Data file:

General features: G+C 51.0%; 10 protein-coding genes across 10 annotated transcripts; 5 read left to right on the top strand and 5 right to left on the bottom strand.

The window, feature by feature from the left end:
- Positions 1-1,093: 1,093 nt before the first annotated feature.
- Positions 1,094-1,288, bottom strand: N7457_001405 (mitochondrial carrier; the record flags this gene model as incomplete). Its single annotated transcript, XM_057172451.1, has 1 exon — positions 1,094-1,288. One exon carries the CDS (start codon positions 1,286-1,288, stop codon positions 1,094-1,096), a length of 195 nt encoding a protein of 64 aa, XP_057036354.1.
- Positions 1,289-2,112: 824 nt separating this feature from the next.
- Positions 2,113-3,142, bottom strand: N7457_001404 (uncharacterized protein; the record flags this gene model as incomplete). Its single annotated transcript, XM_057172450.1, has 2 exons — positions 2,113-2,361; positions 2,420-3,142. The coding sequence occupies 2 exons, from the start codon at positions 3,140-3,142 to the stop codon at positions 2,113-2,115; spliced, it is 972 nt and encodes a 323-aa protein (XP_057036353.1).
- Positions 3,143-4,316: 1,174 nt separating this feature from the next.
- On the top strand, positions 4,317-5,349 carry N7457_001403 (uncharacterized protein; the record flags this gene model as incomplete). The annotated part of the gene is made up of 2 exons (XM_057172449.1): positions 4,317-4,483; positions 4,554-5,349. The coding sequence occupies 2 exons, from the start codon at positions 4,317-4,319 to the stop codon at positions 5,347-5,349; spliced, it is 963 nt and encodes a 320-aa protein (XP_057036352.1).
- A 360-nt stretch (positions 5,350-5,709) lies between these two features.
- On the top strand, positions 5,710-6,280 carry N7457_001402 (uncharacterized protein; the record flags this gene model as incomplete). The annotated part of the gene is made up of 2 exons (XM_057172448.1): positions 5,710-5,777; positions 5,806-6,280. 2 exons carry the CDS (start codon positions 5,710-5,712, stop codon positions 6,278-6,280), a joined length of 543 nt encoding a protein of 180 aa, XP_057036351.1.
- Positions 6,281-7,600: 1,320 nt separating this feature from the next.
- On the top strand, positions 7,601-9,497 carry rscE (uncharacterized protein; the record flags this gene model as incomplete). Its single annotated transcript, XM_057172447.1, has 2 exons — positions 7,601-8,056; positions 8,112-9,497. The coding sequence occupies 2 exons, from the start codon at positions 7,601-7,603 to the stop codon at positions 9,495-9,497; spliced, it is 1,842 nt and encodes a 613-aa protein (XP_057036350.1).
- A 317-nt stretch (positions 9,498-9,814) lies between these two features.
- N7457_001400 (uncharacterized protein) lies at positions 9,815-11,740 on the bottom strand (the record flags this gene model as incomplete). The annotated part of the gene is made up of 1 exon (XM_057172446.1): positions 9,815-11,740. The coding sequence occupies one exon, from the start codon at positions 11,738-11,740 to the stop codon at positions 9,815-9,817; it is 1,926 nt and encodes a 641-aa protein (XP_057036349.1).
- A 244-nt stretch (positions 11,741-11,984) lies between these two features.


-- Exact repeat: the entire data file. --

General features: G+C 51.0%; 10 protein-coding genes across 10 annotated transcripts; 5 read left to right on the top strand and 5 right to left on the bottom strand.

The window, feature by feature from the left end:
- Positions 1-1,093: 1,093 nt before the first annotated feature.
- Positions 1,094-1,288, bottom strand: N7457_001405 (mitochondrial carrier; the record flags this gene model as incomplete). Its single annotated transcript, XM_057172451.1, has 1 exon — positions 1,094-1,288. One exon carries the CDS (start codon positions 1,286-1,288, stop codon positions 1,094-1,096), a length of 195 nt encoding a protein of 64 aa, XP_057036354.1.
- Positions 1,289-2,112: 824 nt separating this feature from the next.
- Positions 2,113-3,142, bottom strand: N7457_001404 (uncharacterized protein; the record flags this gene model as incomplete). Its single annotated transcript, XM_057172450.1, has 2 exons — positions 2,113-2,361; positions 2,420-3,142. The coding sequence occupies 2 exons, from the start codon at positions 3,140-3,142 to the stop codon at positions 2,113-2,115; spliced, it is 972 nt and encodes a 323-aa protein (XP_057036353.1).
- Positions 3,143-4,316: 1,174 nt separating this feature from the next.
- On the top strand, positions 4,317-5,349 carry N7457_001403 (uncharacterized protein; the record flags this gene model as incomplete). The annotated part of the gene is made up of 2 exons (XM_057172449.1): positions 4,317-4,483; positions 4,554-5,349. The coding sequence occupies 2 exons, from the start codon at positions 4,317-4,319 to the stop codon at positions 5,347-5,349; spliced, it is 963 nt and encodes a 320-aa protein (XP_057036352.1).
- A 360-nt stretch (positions 5,350-5,709) lies between these two features.
- On the top strand, positions 5,710-6,280 carry N7457_001402 (uncharacterized protein; the record flags this gene model as incomplete). The annotated part of the gene is made up of 2 exons (XM_057172448.1): positions 5,710-5,777; positions 5,806-6,280. 2 exons carry the CDS (start codon positions 5,710-5,712, stop codon positions 6,278-6,280), a joined length of 543 nt encoding a protein of 180 aa, XP_057036351.1.
- Positions 6,281-7,600: 1,320 nt separating this feature from the next.
- On the top strand, positions 7,601-9,497 carry rscE (uncharacterized protein; the record flags this gene model as incomplete). Its single annotated transcript, XM_057172447.1, has 2 exons — positions 7,601-8,056; positions 8,112-9,497. The coding sequence occupies 2 exons, from the start codon at positions 7,601-7,603 to the stop codon at positions 9,495-9,497; spliced, it is 1,842 nt and encodes a 613-aa protein (XP_057036350.1).
- A 317-nt stretch (positions 9,498-9,814) lies between these two features.
- N7457_001400 (uncharacterized protein) lies at positions 9,815-11,740 on the bottom strand (the record flags this gene model as incomplete). The annotated part of the gene is made up of 1 exon (XM_057172446.1): positions 9,815-11,740. The coding sequence occupies one exon, from the start codon at positions 11,738-11,740 to the stop codon at positions 9,815-9,817; it is 1,926 nt and encodes a 641-aa protein (XP_057036349.1).
- A 244-nt stretch (positions 11,741-11,984) lies between these two features.